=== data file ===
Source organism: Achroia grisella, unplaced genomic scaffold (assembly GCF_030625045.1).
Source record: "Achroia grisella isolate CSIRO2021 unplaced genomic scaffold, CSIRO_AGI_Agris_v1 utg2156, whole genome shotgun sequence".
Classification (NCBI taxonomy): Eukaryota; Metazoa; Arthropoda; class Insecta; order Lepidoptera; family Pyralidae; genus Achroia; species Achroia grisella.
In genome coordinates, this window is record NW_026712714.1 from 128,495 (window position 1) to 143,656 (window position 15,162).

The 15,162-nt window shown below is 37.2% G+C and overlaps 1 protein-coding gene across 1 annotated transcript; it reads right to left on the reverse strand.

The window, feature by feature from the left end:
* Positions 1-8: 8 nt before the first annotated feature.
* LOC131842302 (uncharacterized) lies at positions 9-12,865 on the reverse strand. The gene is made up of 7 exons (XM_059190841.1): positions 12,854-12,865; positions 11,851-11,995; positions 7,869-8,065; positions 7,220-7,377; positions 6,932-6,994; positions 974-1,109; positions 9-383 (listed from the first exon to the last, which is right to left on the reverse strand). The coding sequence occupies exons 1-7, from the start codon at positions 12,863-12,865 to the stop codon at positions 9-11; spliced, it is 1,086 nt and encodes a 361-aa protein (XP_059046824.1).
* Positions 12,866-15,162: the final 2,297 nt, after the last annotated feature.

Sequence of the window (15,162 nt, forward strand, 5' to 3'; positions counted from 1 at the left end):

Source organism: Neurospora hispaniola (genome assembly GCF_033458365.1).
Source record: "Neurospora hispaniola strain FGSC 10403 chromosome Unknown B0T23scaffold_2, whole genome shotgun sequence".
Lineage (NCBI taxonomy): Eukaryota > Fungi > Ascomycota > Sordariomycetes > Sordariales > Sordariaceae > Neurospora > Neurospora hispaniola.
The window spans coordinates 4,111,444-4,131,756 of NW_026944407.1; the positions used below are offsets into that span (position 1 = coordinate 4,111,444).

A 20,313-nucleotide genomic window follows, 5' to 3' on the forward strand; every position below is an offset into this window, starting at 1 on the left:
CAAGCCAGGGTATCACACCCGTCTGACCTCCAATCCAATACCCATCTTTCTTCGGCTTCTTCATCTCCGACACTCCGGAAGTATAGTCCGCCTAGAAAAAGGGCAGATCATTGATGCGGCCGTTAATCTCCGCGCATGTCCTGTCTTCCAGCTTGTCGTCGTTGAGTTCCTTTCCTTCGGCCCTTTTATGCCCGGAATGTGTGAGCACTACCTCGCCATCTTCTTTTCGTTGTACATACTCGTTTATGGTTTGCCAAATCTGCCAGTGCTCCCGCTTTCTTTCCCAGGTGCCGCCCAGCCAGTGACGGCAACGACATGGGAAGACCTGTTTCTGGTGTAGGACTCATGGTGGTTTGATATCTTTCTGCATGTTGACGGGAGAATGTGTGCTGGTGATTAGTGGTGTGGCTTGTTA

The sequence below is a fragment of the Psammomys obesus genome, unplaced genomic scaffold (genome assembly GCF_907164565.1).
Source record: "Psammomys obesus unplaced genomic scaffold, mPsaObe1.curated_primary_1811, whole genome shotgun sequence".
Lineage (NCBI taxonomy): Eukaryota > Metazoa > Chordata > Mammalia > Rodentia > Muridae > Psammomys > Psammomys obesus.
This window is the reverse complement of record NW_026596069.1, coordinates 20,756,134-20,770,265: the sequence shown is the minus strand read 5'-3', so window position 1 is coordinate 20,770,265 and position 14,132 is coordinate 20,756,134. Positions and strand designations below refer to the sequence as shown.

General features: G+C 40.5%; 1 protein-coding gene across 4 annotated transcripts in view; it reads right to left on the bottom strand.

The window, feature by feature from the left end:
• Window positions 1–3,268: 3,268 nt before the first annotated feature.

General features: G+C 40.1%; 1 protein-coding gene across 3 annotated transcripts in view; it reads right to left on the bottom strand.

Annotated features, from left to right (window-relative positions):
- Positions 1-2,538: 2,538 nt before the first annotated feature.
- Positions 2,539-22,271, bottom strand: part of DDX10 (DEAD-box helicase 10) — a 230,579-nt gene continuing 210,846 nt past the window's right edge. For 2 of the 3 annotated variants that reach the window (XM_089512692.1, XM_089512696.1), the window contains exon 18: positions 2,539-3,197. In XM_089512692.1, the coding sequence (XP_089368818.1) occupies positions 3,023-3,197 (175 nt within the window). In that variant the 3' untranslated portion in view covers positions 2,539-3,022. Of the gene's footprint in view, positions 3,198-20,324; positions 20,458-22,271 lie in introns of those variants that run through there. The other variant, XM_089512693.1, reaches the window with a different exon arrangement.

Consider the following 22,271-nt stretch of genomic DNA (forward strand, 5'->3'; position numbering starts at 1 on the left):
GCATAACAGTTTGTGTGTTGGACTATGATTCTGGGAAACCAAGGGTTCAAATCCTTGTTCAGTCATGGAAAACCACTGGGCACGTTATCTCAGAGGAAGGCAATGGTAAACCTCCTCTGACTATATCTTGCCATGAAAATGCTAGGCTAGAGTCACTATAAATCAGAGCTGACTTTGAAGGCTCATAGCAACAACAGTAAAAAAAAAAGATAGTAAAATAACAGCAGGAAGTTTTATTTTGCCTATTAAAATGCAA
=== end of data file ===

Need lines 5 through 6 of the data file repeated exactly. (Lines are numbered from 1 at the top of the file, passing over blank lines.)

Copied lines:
The 15,162-nt window shown below is 37.2% G+C and overlaps 1 protein-coding gene across 1 annotated transcript; it reads right to left on the reverse strand.

The window, feature by feature from the left end: